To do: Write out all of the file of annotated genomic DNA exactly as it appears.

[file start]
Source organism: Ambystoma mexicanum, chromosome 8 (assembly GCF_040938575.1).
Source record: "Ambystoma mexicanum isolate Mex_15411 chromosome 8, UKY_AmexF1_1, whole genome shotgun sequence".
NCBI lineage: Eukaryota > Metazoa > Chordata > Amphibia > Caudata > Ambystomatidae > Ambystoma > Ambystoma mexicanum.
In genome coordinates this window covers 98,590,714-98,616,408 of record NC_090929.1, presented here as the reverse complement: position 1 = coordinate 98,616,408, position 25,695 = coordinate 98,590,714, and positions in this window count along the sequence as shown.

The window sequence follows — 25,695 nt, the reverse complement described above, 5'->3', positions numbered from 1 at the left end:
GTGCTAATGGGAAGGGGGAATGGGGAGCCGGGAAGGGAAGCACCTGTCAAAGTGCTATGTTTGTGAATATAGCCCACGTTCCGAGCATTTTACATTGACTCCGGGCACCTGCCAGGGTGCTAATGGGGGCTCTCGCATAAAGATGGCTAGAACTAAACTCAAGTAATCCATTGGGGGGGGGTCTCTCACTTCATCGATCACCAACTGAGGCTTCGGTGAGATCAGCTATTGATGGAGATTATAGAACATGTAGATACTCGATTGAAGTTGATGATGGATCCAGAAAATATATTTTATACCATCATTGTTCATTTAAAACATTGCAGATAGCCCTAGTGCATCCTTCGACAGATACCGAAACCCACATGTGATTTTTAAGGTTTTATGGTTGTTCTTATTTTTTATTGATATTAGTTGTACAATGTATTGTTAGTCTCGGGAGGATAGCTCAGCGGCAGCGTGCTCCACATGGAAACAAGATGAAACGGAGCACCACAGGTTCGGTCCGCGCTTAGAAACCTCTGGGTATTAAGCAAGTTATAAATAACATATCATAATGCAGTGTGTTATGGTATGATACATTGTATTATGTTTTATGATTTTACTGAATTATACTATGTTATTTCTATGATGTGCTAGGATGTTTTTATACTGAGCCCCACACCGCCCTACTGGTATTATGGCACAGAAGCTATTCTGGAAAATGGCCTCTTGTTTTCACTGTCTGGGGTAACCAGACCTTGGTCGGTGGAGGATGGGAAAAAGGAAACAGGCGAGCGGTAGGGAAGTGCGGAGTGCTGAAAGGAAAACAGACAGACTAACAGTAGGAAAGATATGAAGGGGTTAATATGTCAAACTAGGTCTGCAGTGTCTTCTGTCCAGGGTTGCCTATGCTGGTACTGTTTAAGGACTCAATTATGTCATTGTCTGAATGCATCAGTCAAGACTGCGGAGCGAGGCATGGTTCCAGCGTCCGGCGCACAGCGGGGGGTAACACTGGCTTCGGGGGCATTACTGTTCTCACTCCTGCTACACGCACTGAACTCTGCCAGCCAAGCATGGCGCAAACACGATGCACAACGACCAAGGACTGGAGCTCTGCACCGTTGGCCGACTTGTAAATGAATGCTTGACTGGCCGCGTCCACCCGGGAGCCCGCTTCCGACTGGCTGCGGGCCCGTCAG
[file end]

Source organism: Ambystoma mexicanum, chromosome 8 (assembly GCF_040938575.1).
Source record: "Ambystoma mexicanum isolate Mex_15411 chromosome 8, UKY_AmexF1_1, whole genome shotgun sequence".
NCBI lineage: Eukaryota > Metazoa > Chordata > Amphibia > Caudata > Ambystomatidae > Ambystoma > Ambystoma mexicanum.
In genome coordinates this window covers 98,590,714-98,616,408 of record NC_090929.1, presented here as the reverse complement: position 1 = coordinate 98,616,408, position 25,695 = coordinate 98,590,714, and positions in this window count along the sequence as shown.

The window sequence follows — 25,695 nt, the reverse complement described above, 5'->3', positions numbered from 1 at the left end:
GTGCTAATGGGAAGGGGGAATGGGGAGCCGGGAAGGGAAGCACCTGTCAAAGTGCTATGTTTGTGAATATAGCCCACGTTCCGAGCATTTTACATTGACTCCGGGCACCTGCCAGGGTGCTAATGGGGGCTCTCGCATAAAGATGGCTAGAACTAAACTCAAGTAATCCATTGGGGGGGGGTCTCTCACTTCATCGATCACCAACTGAGGCTTCGGTGAGATCAGCTATTGATGGAGATTATAGAACATGTAGATACTCGATTGAAGTTGATGATGGATCCAGAAAATATATTTTATACCATCATTGTTCATTTAAAACATTGCAGATAGCCCTAGTGCATCCTTCGACAGATACCGAAACCCACATGTGATTTTTAAGGTTTTATGGTTGTTCTTATTTTTTATTGATATTAGTTGTACAATGTATTGTTAGTCTCGGGAGGATAGCTCAGCGGCAGCGTGCTCCACATGGAAACAAGATGAAACGGAGCACCACAGGTTCGGTCCGCGCTTAGAAACCTCTGGGTATTAAGCAAGTTATAAATAACATATCATAATGCAGTGTGTTATGGTATGATACATTGTATTATGTTTTATGATTTTACTGAATTATACTATGTTATTTCTATGATGTGCTAGGATGTTTTTATACTGAGCCCCACACCGCCCTACTGGTATTATGGCACAGAAGCTATTCTGGAAAATGGCCTCTTGTTTTCACTGTCTGGGGTAACCAGACCTTGGTCGGTGGAGGATGGGAAAAAGGAAACAGGCGAGCGGTAGGGAAGTGCGGAGTGCTGAAAGGAAAACAGACAGACTAACAGTAGGAAAGATATGAAGGGGTTAATATGTCAAACTAGGTCTGCAGTGTCTTCTGTCCAGGGTTGCCTATGCTGGTACTGTTTAAGGACTCAATTATGTCATTGTCTGAATGCATCAGTCAAGACTGCGGAGCGAGGCATGGTTCCAGCGTCCGGCGCACAGCGGGGGGTAACACTGGCTTCGGGGGCATTACTGTTCTCACTCCTGCTACACGCACTGAACTCTGCCAGCCAAGCATGGCGCAAACACGATGCACAACGACCAAGGACTGGAGCTCTGCACCGTTGGCCGACTTGTAAATGAATGCTTGACTGGCCGCGTCCACCCGGGAGCCCGCTTCCGACTGGCTGCGGGCCCGTCAG